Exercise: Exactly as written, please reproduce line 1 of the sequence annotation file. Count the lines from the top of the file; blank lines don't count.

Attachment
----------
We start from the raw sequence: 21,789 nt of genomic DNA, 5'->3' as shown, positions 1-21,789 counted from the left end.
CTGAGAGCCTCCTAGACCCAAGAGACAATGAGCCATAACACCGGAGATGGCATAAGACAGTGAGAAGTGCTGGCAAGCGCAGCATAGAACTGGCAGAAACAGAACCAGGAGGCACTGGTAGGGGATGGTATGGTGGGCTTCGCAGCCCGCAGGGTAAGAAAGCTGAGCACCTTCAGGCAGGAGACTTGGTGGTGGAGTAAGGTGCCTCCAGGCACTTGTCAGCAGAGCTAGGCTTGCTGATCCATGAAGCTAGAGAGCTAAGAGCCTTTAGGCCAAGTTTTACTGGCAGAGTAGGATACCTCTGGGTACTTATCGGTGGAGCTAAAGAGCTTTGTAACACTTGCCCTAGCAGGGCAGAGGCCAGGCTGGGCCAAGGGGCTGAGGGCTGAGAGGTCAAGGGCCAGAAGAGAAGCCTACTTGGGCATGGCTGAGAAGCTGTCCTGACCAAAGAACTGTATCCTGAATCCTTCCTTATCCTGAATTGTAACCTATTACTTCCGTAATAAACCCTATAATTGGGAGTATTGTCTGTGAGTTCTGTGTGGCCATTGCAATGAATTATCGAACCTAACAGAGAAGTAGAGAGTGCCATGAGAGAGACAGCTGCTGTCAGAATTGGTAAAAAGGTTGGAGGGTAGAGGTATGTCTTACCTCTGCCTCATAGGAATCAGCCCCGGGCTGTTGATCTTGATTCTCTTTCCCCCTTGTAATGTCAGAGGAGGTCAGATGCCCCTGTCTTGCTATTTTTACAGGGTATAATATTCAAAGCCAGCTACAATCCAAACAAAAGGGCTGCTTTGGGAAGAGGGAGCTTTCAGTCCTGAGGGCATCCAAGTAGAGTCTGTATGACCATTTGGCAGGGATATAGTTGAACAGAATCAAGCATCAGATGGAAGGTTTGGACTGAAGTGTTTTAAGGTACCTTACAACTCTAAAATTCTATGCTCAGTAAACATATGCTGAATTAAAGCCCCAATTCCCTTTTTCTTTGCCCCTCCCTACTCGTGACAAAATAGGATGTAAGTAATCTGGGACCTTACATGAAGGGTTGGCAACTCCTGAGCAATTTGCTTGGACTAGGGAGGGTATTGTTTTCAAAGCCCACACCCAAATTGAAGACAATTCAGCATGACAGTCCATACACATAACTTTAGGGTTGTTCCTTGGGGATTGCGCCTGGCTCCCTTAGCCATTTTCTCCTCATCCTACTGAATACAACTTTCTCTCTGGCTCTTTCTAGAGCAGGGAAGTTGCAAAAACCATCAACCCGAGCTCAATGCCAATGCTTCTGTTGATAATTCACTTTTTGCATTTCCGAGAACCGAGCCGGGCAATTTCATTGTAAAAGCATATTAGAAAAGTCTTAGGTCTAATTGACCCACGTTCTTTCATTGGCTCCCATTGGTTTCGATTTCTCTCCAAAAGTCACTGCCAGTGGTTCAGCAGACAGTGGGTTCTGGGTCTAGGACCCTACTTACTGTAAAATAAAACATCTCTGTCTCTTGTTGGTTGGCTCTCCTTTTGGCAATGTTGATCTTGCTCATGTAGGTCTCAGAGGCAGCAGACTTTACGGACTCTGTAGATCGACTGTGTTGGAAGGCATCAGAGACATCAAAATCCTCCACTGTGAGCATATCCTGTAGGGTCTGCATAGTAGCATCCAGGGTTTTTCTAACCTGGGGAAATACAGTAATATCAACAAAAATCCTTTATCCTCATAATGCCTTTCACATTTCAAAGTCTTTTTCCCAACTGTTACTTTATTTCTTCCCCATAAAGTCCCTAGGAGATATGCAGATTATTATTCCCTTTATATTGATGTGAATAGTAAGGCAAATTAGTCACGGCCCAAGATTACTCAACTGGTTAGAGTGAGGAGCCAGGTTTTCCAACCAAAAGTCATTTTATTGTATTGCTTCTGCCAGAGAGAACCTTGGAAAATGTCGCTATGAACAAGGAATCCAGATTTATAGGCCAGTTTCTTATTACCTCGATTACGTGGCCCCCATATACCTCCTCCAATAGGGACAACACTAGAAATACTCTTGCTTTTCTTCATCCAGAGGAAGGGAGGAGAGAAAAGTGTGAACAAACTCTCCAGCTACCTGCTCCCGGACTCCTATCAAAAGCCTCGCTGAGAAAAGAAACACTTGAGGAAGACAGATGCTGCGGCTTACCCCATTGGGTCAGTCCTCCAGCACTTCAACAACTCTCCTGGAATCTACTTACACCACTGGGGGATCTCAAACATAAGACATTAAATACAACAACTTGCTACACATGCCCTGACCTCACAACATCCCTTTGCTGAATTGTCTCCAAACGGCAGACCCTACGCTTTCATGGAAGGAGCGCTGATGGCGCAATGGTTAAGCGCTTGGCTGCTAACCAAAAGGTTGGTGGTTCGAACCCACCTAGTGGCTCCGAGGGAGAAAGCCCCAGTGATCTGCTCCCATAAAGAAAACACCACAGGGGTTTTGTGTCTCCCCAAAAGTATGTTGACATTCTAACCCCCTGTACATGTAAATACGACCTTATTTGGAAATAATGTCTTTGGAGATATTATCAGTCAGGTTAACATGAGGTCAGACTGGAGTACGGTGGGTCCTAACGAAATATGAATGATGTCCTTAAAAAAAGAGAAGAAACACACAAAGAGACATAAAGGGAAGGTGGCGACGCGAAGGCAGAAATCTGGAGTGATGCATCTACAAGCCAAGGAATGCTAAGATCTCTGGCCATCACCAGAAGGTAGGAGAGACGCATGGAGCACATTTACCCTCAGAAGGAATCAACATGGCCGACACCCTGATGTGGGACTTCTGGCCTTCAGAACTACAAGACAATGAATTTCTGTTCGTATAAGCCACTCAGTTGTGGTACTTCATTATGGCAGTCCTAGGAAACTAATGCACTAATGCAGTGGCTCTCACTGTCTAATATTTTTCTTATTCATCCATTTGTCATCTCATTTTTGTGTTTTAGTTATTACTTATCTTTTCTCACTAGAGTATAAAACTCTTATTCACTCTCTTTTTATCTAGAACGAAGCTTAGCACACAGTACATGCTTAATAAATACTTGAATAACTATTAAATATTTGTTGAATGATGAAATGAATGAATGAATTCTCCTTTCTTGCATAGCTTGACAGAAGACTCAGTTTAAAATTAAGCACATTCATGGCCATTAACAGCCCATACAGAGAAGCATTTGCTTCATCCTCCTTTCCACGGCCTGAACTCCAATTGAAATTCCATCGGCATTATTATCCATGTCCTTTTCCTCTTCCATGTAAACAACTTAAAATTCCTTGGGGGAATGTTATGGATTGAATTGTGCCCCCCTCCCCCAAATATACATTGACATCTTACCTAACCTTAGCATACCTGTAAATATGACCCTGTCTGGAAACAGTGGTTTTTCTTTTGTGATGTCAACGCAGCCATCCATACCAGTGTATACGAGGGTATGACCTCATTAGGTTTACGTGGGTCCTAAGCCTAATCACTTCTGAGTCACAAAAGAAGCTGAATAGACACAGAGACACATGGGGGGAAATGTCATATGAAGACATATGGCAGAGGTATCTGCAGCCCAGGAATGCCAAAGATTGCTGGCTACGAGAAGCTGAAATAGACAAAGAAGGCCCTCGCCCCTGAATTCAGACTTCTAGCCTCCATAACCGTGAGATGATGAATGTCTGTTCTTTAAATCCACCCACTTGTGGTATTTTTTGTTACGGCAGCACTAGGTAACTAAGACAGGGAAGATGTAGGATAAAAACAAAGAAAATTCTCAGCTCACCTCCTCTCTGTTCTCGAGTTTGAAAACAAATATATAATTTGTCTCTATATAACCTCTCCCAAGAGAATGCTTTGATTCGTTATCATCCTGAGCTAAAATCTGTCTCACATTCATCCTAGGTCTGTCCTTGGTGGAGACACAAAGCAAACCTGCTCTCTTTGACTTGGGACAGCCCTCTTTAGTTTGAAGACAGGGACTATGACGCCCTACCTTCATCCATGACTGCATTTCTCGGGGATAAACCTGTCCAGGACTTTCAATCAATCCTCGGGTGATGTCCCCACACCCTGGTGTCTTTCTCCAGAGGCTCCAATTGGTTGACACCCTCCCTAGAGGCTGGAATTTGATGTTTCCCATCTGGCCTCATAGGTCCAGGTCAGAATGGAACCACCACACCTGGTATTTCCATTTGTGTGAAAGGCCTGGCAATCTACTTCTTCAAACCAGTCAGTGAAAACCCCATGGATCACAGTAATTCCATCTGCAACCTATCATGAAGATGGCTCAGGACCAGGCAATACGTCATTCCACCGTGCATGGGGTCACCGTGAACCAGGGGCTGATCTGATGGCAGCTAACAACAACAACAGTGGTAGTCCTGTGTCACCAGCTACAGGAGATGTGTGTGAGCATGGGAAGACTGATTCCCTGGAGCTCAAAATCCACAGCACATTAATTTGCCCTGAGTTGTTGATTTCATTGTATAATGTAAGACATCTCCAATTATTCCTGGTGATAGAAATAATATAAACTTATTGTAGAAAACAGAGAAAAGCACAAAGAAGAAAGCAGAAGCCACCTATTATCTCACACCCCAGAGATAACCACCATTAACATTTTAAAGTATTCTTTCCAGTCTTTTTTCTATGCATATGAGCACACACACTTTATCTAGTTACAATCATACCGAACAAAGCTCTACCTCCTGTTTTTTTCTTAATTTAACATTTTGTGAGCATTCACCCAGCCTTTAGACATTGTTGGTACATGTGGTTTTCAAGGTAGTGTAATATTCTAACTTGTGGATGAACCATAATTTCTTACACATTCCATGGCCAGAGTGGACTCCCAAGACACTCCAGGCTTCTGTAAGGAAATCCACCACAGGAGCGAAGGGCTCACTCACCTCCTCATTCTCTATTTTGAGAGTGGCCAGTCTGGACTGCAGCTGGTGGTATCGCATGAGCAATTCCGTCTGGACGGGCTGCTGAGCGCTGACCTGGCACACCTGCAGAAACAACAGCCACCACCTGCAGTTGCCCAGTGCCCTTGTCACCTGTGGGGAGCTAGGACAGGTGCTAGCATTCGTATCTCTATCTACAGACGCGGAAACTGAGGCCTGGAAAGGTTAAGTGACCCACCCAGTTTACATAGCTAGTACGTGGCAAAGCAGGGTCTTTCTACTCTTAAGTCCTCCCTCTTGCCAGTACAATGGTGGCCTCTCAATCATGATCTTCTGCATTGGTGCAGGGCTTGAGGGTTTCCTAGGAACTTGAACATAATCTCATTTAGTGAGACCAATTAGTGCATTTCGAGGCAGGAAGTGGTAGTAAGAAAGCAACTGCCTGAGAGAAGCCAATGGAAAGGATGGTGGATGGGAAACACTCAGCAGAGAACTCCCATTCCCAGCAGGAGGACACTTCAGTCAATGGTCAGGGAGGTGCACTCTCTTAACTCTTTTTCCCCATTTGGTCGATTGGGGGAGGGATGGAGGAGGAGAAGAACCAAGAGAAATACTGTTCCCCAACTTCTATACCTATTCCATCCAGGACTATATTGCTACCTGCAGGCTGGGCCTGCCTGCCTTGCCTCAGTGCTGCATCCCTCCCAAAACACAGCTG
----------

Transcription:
We start from the raw sequence: 21,789 nt of genomic DNA, 5'->3' as shown, positions 1-21,789 counted from the left end.